Ok…I got the right lead…now I want to turn left…
Ok…I got the right lead…now I want to turn left…….where’s the button for the left lead on this horse? Is it on the dash or the turn signal lever? And what is the symbol for left lead change?? Wouldn’t that be nice??
Horses are all about manual operations, so we need to know the proper programming language to share with the horse to get the desired response.
So you know leads??? And if you don’t, you need to start there first, and then come back to this lesson.
Horses are on the correct lead if they are correct in both their front and back pairs of legs.
Example: On the right lead when cantering, their right front and hind legs move further forward then their left fore and rear legs. So you not only need to get the change in front(which is generally pretty easy), you also need the change behind. That is the tricky part. Most often, I see an amateur or pro, galloping along to the right. Then they throw their own body weight and rein hand from right to left, and get a lead change in the horse’s front legs, but not always in the rear. This is usually because the rider did not engage the horse’s rear quarters or collect the horse prior to asking for the change. Some horses are just naturally good at changing both, regardless of the signals coming from the pilot. Those are the horses that I love to demonstrate on…they make us look good!!
So not only do you need to switch the horse’s frame from right to left, you should also collect the horse a tad just prior to the change. And when you ask for the change, you move your reins from right to left…and…you ask with your outside leg…or your right leg, along with your hand and shift of your body.
You should not have to throw your body a great deal, especially if you are using your legs in combination with your hand properly. Throwing your upper body too much and not using your leg and seat is the reason some horses tend to change in front and not the rear. Please note that in some cases, resistance to change leads or even pick up a lead may also be an indicator that your horse may be lame or sore. If your horse typically does changes beautifully and all of a sudden, they resist a lead or changes, there might be some soreness or lameness.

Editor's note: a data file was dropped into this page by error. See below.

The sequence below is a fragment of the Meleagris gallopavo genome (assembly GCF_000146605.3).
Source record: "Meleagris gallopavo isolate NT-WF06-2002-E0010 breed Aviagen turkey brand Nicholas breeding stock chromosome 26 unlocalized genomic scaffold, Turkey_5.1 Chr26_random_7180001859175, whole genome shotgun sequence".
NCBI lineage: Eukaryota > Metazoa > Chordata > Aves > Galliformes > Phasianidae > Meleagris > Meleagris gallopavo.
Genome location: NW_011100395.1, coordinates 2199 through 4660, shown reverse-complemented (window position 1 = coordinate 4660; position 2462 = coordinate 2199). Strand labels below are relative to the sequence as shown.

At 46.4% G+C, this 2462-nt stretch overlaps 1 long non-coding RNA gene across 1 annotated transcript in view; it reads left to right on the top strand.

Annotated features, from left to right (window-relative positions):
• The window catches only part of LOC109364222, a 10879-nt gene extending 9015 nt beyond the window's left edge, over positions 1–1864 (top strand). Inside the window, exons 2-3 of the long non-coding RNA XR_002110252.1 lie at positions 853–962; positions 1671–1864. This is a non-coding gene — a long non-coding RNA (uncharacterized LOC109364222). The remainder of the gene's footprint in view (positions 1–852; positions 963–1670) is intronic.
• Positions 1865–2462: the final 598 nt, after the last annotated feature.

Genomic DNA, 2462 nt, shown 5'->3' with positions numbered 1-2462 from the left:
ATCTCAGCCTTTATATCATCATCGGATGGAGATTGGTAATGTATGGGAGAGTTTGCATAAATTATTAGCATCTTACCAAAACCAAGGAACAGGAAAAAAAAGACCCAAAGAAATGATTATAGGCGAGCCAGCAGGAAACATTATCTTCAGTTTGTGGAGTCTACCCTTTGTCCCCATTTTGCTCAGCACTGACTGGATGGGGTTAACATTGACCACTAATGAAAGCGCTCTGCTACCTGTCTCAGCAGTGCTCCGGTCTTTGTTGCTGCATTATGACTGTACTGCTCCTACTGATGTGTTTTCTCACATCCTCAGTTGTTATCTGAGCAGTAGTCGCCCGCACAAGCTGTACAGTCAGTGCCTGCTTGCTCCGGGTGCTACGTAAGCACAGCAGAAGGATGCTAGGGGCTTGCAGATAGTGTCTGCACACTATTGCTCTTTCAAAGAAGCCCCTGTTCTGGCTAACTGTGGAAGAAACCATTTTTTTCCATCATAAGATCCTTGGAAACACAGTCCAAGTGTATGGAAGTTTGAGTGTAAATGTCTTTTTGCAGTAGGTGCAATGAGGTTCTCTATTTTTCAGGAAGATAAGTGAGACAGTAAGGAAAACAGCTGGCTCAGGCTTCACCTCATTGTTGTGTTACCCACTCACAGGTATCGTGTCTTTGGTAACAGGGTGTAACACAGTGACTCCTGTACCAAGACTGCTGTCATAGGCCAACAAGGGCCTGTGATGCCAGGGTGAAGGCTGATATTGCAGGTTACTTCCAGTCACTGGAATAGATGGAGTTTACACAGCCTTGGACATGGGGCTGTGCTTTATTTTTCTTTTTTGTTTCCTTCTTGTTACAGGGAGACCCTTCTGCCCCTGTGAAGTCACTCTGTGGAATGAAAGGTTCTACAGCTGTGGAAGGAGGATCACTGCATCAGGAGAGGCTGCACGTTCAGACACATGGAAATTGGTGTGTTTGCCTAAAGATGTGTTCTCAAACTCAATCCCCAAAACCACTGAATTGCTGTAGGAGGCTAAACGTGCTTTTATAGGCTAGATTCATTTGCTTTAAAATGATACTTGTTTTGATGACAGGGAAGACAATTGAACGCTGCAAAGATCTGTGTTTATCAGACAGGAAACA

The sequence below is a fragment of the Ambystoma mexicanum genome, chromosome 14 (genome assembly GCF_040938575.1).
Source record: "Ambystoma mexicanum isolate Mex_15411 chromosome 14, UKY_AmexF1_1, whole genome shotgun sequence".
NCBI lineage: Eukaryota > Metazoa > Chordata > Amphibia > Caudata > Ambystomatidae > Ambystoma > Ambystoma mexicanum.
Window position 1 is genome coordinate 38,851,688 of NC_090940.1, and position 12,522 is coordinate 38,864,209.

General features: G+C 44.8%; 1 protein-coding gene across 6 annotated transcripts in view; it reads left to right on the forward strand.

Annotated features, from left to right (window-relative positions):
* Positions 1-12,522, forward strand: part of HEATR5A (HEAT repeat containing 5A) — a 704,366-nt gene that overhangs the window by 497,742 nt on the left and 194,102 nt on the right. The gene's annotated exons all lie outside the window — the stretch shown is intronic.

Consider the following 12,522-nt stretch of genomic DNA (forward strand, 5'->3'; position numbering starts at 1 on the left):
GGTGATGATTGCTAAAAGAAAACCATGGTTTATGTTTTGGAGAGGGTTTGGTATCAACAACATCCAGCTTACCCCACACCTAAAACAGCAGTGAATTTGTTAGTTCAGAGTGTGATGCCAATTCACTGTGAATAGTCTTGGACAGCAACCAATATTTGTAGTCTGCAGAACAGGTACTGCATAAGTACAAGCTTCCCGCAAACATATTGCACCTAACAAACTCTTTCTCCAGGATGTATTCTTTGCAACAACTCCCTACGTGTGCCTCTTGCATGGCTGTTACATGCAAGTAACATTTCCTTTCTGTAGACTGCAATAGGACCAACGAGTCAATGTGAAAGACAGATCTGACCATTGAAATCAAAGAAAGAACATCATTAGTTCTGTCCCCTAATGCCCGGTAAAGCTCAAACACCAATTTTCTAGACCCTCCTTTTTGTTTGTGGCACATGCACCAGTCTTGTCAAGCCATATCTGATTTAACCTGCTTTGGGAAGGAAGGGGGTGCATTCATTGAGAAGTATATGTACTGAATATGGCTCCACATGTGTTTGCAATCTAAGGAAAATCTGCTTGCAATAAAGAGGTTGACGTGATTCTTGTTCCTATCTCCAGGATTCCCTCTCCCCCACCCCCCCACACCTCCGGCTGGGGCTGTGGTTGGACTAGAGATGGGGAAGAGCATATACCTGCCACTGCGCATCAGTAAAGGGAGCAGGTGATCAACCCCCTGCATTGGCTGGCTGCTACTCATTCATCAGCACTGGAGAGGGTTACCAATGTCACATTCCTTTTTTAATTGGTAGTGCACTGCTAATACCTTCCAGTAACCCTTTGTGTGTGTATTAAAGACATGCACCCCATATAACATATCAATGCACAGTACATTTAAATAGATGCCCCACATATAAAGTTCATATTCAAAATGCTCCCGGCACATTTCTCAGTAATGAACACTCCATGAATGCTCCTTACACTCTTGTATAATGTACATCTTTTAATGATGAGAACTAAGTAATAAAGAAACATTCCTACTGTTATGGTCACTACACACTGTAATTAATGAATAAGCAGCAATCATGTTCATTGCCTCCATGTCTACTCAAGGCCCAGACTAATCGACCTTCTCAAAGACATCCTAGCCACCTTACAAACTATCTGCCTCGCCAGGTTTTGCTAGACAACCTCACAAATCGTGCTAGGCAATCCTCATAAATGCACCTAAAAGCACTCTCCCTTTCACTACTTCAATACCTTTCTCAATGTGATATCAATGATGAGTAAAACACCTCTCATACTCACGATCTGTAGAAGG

If you are not positive, ask your pro, trainer, or veterinarian.
You should also separate your commands for a good transition vs a good lead change. If you do not get a good transition(walk to canter), then come back to a walk and try again….but if your transition is good, but an incorrect lead or change, just come back to a trot, and then pick up your correct lead. Or even continue cantering and ask again for the correct lead change.
Lead changes are important because the horse is more balanced which makes them quicker getting back to the ball, which should hopefully mean you will also be quicker back to the ball. The correct lead is also easier on the horse as far as wear and tear. Some horses are very much one-sided and do not change from one lead to the other. You just need to be very patient. The good news is that most horses change naturally if they need to at greater speeds, with little or no direction from the rider.
If you watch them at play, they are usually pretty darn good at changes, rollbacks and circles. So the challenge lays in our ability to consistently apply the correct combination of signals to communicate the desired response.
A good way to start the process of learning how to do a flying lead change is to start with the exercise of figure 8 simple changes.
You pick up a lead on one half of the eight, and then when you arrive back at the center line of the eight, you straighten out the frame of the horse from what ever circle you are coming out of while you check back from the canter down to the trot, You then prepare the horse for the desired frame for the circle that they will next move in to. So if you were going right, as you come into the center line of your 8, you check, slow to a trot as you straighten their frame, then change the frame into the left, and then ask for the left lead.
This exercise will help you remain focused on first collecting, starightening and then changing the frame of the horse in preparation of the new lead. The simple changes brake down the various components over several strides to get the new lead, whereas the flying change demands that you apply all the directions within one single stride.
Being able to change leads is a lot of fun and very effective strategy. So if you are struggling some, look for professional guidance to give you the needed skill and clarity as how to do it properly.
They say change can be a little scary, but generally a good thing in life, so it is on top of a horse. I wish you a lot of changes in your life, the right lead to left lead kind of changes. That means you are on top of a horse. A great place to spend time.